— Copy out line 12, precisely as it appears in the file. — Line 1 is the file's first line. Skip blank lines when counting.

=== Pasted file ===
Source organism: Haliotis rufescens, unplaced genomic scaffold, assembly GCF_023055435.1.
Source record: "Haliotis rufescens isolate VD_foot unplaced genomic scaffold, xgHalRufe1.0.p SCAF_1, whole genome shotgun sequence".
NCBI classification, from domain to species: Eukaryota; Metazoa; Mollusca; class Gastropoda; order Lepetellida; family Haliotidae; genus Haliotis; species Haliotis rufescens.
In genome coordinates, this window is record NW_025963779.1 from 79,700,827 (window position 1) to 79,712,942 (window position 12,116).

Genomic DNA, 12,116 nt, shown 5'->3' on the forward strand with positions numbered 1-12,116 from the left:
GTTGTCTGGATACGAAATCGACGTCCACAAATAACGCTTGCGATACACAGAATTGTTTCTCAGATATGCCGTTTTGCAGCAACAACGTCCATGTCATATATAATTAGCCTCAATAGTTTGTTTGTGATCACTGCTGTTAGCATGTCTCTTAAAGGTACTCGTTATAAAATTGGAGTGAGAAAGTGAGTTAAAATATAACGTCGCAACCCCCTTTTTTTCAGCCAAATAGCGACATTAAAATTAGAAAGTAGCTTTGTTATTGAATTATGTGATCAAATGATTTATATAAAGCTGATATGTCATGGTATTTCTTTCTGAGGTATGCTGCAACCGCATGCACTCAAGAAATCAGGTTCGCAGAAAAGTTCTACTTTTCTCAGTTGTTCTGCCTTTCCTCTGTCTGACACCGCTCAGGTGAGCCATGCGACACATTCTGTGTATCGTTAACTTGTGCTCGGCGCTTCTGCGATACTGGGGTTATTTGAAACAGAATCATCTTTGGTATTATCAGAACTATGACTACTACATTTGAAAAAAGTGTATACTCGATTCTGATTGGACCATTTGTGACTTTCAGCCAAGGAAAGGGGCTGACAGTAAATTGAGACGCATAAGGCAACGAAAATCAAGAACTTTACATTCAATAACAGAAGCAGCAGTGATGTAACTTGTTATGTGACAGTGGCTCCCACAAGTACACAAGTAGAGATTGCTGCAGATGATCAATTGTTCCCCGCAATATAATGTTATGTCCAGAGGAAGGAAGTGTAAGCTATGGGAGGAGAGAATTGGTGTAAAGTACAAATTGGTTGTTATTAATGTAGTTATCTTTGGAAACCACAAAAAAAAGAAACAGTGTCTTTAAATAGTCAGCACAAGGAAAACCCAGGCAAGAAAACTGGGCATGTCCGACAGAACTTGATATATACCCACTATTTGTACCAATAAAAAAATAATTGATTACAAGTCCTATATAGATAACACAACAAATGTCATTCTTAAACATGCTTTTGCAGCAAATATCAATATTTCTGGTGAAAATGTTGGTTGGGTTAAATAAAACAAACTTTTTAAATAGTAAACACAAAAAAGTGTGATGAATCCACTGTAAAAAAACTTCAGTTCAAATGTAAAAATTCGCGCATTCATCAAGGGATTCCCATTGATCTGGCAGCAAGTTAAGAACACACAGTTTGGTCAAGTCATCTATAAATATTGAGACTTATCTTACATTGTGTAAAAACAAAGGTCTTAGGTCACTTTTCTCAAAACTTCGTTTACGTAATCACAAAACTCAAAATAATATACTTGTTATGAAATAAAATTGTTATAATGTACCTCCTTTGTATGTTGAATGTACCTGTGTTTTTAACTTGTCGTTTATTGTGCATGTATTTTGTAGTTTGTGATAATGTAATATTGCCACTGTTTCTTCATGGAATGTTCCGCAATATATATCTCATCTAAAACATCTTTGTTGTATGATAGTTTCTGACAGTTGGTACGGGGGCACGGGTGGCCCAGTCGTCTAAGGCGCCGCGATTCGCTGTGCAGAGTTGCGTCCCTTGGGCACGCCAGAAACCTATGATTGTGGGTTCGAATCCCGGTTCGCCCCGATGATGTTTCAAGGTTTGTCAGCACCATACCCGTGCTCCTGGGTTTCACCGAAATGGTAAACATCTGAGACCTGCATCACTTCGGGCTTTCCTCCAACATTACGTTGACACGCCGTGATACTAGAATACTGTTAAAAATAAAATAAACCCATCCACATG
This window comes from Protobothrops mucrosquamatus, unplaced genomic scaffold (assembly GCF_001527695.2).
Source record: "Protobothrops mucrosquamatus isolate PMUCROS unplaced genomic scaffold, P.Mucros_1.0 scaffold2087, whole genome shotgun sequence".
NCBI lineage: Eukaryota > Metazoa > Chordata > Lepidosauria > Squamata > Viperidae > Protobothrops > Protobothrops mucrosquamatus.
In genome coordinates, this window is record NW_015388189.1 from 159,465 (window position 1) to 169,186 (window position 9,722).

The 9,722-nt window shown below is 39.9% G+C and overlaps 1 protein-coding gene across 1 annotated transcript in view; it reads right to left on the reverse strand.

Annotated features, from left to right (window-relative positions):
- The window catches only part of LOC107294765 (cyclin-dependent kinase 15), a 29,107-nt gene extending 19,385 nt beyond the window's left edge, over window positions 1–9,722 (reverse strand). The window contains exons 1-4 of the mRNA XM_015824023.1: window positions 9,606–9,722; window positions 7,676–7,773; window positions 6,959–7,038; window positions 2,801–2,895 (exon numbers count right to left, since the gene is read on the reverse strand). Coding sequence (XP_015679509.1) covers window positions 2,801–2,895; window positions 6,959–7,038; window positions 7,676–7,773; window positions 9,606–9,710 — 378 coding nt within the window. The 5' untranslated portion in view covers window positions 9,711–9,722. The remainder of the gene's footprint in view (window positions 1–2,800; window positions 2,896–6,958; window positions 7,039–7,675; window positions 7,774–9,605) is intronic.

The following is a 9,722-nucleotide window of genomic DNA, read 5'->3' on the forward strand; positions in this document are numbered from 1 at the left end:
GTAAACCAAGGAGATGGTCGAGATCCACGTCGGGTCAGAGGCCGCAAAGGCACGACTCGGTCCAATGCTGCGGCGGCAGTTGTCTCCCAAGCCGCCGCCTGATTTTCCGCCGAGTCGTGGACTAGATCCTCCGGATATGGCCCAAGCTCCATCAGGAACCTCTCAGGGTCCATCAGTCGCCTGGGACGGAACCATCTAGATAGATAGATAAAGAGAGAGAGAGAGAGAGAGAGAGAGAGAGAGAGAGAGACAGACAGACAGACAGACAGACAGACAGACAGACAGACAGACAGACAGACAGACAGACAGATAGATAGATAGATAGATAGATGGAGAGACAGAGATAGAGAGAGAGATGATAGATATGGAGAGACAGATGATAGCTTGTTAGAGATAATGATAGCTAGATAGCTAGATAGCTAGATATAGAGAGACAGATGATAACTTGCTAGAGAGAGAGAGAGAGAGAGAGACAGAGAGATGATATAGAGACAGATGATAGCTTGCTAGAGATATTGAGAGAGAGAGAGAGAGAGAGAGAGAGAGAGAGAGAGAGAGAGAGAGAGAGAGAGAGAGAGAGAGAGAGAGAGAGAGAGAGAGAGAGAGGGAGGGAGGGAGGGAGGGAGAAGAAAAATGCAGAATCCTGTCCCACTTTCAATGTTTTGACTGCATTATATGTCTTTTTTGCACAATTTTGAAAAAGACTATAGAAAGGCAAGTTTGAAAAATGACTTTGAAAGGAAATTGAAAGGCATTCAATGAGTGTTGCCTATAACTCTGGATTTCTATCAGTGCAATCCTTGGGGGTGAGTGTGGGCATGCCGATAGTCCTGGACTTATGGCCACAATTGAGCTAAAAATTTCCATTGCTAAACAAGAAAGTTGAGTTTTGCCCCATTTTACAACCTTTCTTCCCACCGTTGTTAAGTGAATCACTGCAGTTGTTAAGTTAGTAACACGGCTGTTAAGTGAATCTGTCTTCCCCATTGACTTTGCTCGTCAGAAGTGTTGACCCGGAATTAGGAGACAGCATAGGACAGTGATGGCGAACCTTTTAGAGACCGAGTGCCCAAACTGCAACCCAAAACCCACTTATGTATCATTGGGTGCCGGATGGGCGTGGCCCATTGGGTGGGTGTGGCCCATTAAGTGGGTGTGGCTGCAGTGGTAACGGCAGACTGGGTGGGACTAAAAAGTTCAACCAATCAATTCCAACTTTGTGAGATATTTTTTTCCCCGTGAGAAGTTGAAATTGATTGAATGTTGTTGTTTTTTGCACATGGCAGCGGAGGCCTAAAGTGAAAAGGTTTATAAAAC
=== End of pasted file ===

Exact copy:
Annotated features, from left to right (window-relative positions):